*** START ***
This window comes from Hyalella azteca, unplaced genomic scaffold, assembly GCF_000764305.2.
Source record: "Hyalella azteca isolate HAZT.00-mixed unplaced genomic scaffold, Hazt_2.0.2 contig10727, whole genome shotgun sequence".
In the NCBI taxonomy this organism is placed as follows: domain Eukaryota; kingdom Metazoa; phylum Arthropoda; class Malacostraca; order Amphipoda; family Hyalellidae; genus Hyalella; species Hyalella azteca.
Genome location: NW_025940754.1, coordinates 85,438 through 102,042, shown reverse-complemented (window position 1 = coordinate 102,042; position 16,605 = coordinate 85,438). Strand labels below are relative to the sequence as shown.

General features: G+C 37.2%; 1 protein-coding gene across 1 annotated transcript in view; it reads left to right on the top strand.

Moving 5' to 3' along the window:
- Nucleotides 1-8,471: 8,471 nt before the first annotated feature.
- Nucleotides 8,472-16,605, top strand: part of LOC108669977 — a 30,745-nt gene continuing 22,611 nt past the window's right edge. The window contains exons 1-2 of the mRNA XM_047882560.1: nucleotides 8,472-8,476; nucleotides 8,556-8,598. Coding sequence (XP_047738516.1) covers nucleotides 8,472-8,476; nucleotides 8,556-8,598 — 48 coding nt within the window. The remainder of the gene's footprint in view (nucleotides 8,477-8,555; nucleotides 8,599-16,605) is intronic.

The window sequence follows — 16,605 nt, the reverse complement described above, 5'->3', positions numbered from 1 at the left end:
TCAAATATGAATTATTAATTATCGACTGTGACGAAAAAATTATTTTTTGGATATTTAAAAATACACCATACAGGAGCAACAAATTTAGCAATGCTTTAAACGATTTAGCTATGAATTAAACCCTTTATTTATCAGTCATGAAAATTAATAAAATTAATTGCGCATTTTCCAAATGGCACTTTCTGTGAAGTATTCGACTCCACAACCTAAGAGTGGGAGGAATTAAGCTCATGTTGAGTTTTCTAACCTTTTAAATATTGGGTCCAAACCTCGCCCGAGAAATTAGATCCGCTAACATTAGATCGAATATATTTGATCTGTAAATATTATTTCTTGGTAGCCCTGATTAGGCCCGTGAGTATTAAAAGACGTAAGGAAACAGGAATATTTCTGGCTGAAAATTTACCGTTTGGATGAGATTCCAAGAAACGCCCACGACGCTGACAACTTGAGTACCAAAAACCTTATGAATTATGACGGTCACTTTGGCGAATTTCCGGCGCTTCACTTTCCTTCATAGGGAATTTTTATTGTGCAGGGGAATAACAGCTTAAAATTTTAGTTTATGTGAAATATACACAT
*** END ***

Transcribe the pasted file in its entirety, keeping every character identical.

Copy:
This window comes from Hyalella azteca, unplaced genomic scaffold, assembly GCF_000764305.2.
Source record: "Hyalella azteca isolate HAZT.00-mixed unplaced genomic scaffold, Hazt_2.0.2 contig10727, whole genome shotgun sequence".
In the NCBI taxonomy this organism is placed as follows: domain Eukaryota; kingdom Metazoa; phylum Arthropoda; class Malacostraca; order Amphipoda; family Hyalellidae; genus Hyalella; species Hyalella azteca.
Genome location: NW_025940754.1, coordinates 85,438 through 102,042, shown reverse-complemented (window position 1 = coordinate 102,042; position 16,605 = coordinate 85,438). Strand labels below are relative to the sequence as shown.

General features: G+C 37.2%; 1 protein-coding gene across 1 annotated transcript in view; it reads left to right on the top strand.

Moving 5' to 3' along the window:
- Nucleotides 1-8,471: 8,471 nt before the first annotated feature.
- Nucleotides 8,472-16,605, top strand: part of LOC108669977 — a 30,745-nt gene continuing 22,611 nt past the window's right edge. The window contains exons 1-2 of the mRNA XM_047882560.1: nucleotides 8,472-8,476; nucleotides 8,556-8,598. Coding sequence (XP_047738516.1) covers nucleotides 8,472-8,476; nucleotides 8,556-8,598 — 48 coding nt within the window. The remainder of the gene's footprint in view (nucleotides 8,477-8,555; nucleotides 8,599-16,605) is intronic.

The window sequence follows — 16,605 nt, the reverse complement described above, 5'->3', positions numbered from 1 at the left end:
TCAAATATGAATTATTAATTATCGACTGTGACGAAAAAATTATTTTTTGGATATTTAAAAATACACCATACAGGAGCAACAAATTTAGCAATGCTTTAAACGATTTAGCTATGAATTAAACCCTTTATTTATCAGTCATGAAAATTAATAAAATTAATTGCGCATTTTCCAAATGGCACTTTCTGTGAAGTATTCGACTCCACAACCTAAGAGTGGGAGGAATTAAGCTCATGTTGAGTTTTCTAACCTTTTAAATATTGGGTCCAAACCTCGCCCGAGAAATTAGATCCGCTAACATTAGATCGAATATATTTGATCTGTAAATATTATTTCTTGGTAGCCCTGATTAGGCCCGTGAGTATTAAAAGACGTAAGGAAACAGGAATATTTCTGGCTGAAAATTTACCGTTTGGATGAGATTCCAAGAAACGCCCACGACGCTGACAACTTGAGTACCAAAAACCTTATGAATTATGACGGTCACTTTGGCGAATTTCCGGCGCTTCACTTTCCTTCATAGGGAATTTTTATTGTGCAGGGGAATAACAGCTTAAAATTTTAGTTTATGTGAAATATACACAT